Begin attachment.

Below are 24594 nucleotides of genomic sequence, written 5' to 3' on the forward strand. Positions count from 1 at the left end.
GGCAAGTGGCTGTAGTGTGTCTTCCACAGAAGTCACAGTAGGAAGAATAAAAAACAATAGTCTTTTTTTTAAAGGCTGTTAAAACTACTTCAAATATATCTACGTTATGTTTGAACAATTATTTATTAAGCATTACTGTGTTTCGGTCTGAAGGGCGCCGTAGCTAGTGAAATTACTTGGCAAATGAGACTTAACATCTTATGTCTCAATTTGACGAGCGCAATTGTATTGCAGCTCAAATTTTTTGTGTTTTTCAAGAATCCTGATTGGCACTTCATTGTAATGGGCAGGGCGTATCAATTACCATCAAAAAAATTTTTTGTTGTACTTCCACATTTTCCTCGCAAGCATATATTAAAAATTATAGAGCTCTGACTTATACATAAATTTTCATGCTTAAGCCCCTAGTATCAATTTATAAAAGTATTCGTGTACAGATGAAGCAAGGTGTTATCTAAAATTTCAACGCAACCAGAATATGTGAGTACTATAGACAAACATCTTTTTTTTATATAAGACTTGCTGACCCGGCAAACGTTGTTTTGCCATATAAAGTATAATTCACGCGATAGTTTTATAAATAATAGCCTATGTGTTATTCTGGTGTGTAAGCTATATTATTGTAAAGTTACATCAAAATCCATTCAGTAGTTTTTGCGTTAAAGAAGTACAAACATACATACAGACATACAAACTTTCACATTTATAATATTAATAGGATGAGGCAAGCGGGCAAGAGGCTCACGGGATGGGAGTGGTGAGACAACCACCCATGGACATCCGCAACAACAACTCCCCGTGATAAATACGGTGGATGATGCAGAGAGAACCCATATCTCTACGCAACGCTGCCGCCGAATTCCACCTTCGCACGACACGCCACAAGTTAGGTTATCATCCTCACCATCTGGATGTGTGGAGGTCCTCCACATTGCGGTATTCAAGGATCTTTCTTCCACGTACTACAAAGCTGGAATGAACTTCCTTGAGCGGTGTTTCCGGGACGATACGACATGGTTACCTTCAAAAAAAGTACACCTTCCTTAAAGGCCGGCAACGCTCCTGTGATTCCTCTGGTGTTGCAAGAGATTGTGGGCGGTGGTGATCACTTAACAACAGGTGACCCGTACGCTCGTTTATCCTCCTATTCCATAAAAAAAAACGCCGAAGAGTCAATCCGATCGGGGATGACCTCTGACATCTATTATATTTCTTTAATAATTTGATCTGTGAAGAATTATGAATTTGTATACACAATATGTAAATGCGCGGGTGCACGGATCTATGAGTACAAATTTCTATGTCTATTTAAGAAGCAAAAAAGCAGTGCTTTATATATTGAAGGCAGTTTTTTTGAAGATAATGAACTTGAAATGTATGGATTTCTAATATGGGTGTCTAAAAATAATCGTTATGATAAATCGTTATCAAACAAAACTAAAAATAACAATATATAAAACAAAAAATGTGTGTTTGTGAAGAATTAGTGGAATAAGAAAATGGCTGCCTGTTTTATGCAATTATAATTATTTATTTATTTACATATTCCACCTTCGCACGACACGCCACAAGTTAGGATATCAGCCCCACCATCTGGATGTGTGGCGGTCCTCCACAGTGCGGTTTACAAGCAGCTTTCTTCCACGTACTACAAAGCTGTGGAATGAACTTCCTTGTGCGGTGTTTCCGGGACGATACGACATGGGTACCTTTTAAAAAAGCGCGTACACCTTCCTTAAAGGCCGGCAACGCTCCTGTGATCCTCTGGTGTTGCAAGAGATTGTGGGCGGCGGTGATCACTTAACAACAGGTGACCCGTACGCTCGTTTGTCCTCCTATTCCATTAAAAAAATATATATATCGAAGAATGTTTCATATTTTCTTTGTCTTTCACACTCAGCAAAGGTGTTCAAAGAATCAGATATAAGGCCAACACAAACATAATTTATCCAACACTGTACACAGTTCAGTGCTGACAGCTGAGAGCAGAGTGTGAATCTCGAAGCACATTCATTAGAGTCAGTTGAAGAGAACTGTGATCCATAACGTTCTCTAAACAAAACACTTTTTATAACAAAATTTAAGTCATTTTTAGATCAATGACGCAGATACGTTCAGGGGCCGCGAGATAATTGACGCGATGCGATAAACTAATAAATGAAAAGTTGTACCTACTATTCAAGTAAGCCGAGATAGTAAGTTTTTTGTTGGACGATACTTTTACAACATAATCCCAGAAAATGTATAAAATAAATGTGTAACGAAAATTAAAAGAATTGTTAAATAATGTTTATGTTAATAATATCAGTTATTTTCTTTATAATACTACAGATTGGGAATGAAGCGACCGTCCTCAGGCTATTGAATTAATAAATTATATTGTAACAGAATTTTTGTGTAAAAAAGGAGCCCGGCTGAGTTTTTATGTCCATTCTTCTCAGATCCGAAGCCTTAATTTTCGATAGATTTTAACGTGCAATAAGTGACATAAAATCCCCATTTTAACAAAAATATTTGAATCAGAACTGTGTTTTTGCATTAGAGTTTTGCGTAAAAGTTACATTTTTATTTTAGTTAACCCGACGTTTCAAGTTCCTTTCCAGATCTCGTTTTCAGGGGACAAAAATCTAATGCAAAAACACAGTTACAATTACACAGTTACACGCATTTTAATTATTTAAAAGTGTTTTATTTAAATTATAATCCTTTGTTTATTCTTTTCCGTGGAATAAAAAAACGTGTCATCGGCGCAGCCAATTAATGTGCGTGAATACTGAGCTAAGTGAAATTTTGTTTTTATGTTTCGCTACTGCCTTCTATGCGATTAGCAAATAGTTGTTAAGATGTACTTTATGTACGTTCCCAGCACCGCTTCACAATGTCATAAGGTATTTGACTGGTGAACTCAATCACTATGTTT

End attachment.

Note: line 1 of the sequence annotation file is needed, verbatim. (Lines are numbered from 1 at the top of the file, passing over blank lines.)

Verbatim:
Below are 24594 nucleotides of genomic sequence, written 5' to 3' on the forward strand. Positions count from 1 at the left end.